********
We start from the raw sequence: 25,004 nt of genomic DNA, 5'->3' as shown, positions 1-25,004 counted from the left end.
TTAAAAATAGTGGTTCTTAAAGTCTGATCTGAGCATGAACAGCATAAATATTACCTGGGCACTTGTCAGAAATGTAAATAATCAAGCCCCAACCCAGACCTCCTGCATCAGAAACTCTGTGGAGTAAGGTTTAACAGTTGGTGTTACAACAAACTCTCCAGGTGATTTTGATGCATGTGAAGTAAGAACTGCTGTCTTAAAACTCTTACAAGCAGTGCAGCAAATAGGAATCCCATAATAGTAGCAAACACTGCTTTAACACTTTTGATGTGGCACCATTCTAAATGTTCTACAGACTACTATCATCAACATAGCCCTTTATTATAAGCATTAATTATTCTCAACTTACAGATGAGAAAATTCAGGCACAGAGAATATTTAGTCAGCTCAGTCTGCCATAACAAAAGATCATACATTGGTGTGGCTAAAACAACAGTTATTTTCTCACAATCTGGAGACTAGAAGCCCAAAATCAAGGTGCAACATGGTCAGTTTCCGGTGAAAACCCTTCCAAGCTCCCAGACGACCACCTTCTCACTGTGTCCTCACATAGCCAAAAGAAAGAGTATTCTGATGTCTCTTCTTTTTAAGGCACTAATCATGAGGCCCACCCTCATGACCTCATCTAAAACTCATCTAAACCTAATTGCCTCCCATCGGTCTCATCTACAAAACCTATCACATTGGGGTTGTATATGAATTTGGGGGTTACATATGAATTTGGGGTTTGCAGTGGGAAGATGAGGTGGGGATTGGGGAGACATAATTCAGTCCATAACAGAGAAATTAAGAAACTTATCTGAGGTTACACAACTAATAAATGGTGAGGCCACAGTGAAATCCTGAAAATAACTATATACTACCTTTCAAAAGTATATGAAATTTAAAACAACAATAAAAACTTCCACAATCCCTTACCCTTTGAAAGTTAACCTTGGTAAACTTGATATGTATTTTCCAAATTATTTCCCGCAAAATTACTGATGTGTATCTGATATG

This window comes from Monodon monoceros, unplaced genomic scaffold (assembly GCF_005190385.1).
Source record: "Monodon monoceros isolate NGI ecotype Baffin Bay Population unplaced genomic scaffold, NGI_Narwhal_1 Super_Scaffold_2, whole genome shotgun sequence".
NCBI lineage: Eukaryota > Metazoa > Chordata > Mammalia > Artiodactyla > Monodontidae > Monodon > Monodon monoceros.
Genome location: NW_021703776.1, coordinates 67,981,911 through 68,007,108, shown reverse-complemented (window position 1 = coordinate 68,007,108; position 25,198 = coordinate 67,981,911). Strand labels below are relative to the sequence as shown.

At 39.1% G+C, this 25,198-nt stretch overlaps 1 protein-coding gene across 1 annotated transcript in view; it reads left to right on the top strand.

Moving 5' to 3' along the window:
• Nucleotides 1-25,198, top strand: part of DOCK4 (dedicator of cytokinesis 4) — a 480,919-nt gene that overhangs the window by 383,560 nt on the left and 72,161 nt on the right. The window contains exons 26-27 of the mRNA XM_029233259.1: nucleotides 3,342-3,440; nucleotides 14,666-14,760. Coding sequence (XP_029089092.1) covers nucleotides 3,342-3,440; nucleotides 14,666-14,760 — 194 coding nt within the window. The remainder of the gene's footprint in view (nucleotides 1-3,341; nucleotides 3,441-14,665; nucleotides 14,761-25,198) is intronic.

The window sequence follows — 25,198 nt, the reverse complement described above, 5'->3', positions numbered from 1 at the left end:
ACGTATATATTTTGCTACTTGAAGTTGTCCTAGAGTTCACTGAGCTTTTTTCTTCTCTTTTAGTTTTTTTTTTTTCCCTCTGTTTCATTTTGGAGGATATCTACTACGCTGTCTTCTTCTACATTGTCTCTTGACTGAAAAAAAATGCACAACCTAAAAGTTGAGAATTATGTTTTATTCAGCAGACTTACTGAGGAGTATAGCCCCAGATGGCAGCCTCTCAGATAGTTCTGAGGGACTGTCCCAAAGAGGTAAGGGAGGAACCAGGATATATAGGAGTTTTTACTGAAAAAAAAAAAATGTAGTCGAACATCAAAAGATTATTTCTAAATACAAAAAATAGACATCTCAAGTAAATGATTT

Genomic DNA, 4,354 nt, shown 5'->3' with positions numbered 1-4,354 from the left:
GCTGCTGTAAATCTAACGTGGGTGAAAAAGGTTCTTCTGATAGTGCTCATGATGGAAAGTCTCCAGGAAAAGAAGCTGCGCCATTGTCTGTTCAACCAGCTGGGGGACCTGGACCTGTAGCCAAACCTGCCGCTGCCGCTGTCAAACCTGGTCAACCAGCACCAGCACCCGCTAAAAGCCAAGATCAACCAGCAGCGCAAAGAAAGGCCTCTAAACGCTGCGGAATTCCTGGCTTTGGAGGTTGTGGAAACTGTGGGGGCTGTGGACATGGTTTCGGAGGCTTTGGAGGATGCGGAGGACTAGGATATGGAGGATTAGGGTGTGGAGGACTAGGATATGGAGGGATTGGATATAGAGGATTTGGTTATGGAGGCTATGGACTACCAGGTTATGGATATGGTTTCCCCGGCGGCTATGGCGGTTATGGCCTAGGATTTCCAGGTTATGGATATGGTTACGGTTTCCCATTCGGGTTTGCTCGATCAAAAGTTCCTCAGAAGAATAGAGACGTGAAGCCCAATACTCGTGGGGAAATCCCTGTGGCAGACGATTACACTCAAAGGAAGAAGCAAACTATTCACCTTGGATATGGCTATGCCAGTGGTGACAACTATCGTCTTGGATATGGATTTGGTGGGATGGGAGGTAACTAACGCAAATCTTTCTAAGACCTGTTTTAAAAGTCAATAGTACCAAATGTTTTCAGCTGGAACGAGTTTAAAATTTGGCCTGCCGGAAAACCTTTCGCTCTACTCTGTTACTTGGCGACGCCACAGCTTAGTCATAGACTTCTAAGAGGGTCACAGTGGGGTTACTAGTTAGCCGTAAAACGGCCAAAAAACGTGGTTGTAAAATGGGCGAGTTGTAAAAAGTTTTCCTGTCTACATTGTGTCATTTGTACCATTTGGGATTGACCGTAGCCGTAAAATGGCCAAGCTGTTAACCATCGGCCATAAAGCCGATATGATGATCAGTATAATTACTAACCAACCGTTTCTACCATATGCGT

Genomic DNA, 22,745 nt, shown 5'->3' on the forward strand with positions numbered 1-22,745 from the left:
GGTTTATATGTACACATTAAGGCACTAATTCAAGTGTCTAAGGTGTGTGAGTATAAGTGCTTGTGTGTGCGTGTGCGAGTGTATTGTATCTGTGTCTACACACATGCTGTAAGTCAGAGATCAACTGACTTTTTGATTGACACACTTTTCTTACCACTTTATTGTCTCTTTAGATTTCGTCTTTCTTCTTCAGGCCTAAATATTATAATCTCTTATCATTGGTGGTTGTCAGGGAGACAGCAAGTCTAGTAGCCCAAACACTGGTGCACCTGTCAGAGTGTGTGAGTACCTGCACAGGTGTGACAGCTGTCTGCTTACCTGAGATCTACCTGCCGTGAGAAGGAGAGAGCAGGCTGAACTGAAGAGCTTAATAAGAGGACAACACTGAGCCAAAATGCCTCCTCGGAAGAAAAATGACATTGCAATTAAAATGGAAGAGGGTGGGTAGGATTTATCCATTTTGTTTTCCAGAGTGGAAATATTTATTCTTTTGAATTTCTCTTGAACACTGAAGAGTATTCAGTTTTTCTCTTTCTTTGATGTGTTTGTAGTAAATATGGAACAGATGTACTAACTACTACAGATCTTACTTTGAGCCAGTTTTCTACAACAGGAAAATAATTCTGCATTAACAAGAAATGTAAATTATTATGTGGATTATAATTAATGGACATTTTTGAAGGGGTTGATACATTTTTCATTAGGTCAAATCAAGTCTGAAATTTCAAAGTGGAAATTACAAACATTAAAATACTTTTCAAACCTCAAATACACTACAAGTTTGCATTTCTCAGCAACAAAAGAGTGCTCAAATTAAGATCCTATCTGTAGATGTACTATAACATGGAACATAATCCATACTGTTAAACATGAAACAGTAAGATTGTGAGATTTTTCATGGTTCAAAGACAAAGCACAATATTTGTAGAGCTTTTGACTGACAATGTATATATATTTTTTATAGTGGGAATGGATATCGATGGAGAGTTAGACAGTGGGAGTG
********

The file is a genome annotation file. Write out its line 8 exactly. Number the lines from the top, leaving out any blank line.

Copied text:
Moving 5' to 3' along the window: